1996 "Animal Refuse: A Citrus Park animal refuge came under fire from an international wildlife group last week. The World Society for the Protection of Animals said that Wildlfie on Easy Street, where more than 100 felines and other animals live on 40 acres, didn't take proper safety precautions and kept the animals in improper conditions. Owners Don and Carole Lewis disputed the report."
March 3, 1996 The Tampa Tribune, Tampa, Florida
Carole selling big cats to the public as pets.
1999 "It smells of exploitation the moment you walk in." "Regional director for the world society for the protection of animals discussing Wildlife on Easy Street in northwest Hillsborough County.
January 29, 1999, The Tampa Tribune, Tampe, Florida.
See the world's largest collection of big cats.
2004. "Wildlife Tours. Big Cat Rescue. Stand 3 feet from a 700 pound tiger! Spend the night at the world's largest exotic cat sanctuary. 12802 Easy Street, Tampa, FL 33625. 813 920-4130. www.BigCatRescue.org."
2005. Tribune. "Howard Baskin dangles a toy for Bailey, a bobat found a a weeks-old kitten in someone's yard. Apparently orphaned, she missed the maternal lessons in how to fend for herself." You are not allowed to play with animals being rehabbed under a wildlife rehabilitation permit which Carole has. Howard Baskin did this to look cute for the newspaper photographer. It encourages having wildlife as pets.
She would rather than everyone thought of her the way she sees herself; a crusader for animal rights who believes no one should own a wild cat. Not a zoo. Not a sanctuary. Not even herself. But to many who live and breathe exotic animals, Baskin is a hypocrite.
They point out that her 40 acre Big Cat Rescue sanctuary in Hillsborough County has 137 tigers, lions, leopards, lynx and other big cats. Her own 'private collection' they call it.
They heckle her at state wildlife meetings. They picket her funraising Fur Balls. And they speculate on what happened to her late husband, Don Lewis, calling police with tips.
'Did you feed him to the tigers?' someone once asked Baskin at the grocery store. Her own stepdaughter wanted police to test the meat grinder at the sanctuary for her missing father's DNA.
Baskin says she has no idea what happened to Lewis and she had nothing to do with it. She is simply focused on her mission to outlaw private ownership of big cats and arrive at a day when there is no longer a need to shelter them. A day when Big Cat Rescue closes."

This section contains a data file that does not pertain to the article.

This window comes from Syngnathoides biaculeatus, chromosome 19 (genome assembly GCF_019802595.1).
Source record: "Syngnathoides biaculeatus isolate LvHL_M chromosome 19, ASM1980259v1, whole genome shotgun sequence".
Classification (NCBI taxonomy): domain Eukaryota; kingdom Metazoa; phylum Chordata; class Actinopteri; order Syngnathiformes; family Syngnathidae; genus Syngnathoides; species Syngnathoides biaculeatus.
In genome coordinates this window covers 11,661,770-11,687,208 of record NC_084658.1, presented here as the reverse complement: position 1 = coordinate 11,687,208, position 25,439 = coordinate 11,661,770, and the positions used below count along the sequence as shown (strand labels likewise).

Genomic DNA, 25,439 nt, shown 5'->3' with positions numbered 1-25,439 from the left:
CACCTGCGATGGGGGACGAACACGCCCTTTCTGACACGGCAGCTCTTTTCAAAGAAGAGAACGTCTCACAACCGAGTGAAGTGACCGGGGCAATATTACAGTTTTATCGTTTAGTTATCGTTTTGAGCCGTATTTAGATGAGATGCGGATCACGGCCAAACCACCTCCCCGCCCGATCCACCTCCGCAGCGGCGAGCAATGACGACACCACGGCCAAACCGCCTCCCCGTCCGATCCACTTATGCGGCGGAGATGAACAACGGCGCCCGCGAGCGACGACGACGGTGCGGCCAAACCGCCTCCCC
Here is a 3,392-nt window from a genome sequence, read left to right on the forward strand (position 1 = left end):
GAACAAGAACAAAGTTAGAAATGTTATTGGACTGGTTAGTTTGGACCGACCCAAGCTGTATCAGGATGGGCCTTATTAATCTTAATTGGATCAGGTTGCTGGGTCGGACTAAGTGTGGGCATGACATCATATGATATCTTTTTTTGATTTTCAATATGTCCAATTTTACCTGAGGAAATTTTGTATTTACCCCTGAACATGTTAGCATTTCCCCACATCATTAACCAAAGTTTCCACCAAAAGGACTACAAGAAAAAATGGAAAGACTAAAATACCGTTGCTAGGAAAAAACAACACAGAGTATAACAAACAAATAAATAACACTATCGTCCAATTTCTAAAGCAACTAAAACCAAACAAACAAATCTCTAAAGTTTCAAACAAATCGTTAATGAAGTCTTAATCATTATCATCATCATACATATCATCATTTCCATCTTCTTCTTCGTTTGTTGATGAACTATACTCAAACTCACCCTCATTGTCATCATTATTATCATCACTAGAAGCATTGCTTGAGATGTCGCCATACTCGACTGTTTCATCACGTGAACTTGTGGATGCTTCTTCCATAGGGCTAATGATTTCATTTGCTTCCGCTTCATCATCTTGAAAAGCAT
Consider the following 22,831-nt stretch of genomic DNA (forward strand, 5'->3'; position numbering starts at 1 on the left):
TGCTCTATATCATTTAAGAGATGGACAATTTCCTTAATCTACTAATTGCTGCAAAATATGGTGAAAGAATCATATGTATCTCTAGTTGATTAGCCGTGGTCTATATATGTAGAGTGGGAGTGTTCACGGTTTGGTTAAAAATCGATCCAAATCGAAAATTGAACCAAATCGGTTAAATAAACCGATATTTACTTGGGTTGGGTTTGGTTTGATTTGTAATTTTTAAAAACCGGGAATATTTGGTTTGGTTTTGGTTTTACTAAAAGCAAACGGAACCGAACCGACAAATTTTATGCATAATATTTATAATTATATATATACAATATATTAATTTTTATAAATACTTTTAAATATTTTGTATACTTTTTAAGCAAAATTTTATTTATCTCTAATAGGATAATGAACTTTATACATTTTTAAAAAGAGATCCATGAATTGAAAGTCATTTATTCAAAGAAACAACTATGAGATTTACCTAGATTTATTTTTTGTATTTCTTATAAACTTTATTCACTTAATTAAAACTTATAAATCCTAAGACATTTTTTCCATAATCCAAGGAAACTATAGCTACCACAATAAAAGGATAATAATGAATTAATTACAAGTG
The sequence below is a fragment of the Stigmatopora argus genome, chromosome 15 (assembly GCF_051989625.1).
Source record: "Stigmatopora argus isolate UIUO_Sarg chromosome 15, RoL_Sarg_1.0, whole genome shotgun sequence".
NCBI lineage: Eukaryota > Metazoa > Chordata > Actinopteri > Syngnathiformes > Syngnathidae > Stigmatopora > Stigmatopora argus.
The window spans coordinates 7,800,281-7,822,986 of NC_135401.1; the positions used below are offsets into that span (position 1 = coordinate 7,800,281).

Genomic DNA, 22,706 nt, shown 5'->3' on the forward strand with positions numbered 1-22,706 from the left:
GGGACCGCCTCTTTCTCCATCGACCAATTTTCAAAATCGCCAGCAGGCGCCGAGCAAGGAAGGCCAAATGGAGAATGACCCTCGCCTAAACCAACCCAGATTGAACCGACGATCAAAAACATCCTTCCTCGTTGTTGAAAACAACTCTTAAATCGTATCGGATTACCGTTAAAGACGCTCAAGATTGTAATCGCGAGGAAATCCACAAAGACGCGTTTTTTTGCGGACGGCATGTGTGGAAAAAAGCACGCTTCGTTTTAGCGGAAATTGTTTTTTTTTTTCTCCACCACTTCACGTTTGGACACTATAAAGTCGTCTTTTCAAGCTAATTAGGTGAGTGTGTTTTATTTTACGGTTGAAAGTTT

1997 Carole wrote a book and made a video about keeping big cats as pets.
"Exotic Cats As Housepets" by Carole Stairs Lewis is a 100 page book this is full of useful information on the raising and keeping of exotic cats. It covers 13 species, many of which are endangered and threatened. Zoos do not have good success with breeding the smaller cats an they are generally now a crowd drawing attraction, making the private sector the last chance these cats have for survival. Learn from our successes and be warned by our failures. There are too few of these previous animals left to lose even one to preventable cause. This book is available in hard cover, with color photos. Cost: $35 (includes shipping)"
"Breeding. We have neutered all of our male cougars, siberian lynx and
bobcats as these cats are plentiful in captivity and in the wild. There is no reason to breed them. We have neutered our male tiger because he is a hybrid and there will always be plenty in captivity because they breed well and are always in high demand. We do not breed our lions, but have not neutered the male as he is being boarded here and is thought to be one of the last of the Barbary
To date, our Margay, Jungle Cats, Geoffroyi Cats, Clouded Leopard and Leopard Cats
have been unsuccessful in breeding. We still breed the leopards, lemurs and ocelots
which are endangered in order to preserve the species. Our last leopard cub was born
in 1996. We do not sell cats.
We are ambivilent about breeding Servals and Caracals as they are threatened and
probably should be bred to continue a genetic diversity capable of sustaining them, but
on the other hand, there is no place for them to live free. To date, our last kitten was
born in the spring of 1997."
1997. Old "glamour shots" of Carole, her daughter and others with big cats.
Their past name was "Wildlife on Easy Street."1997.
2004 from their website. "Big Cat Rescue, is a non profit 501 (c) 3 Corp., and is a permanent retirement home to over 170 exotic cats representing 23 species and sub species. See our
Species Listing under "Animals" for details. What makes us different is that here, your donations actually go to the animals. In order to educate the public about the conditions that lead to so many unwanted, abandoned and abused animals we offer tours, outreach presentations, animal interaction and the opportunity to spend the night in the heart of the sanctuary. We are always inneed of more dedicated volunteers. This site contains over 2100 pages of information and articles about exotic cats."
Mary Cummins of Animal Advocates is a wildlife rehabilitator licensed by the California Department of Fish and Game and the USDA. Mary Cummins is also a licensed real estate appraiser in Los Angeles, California.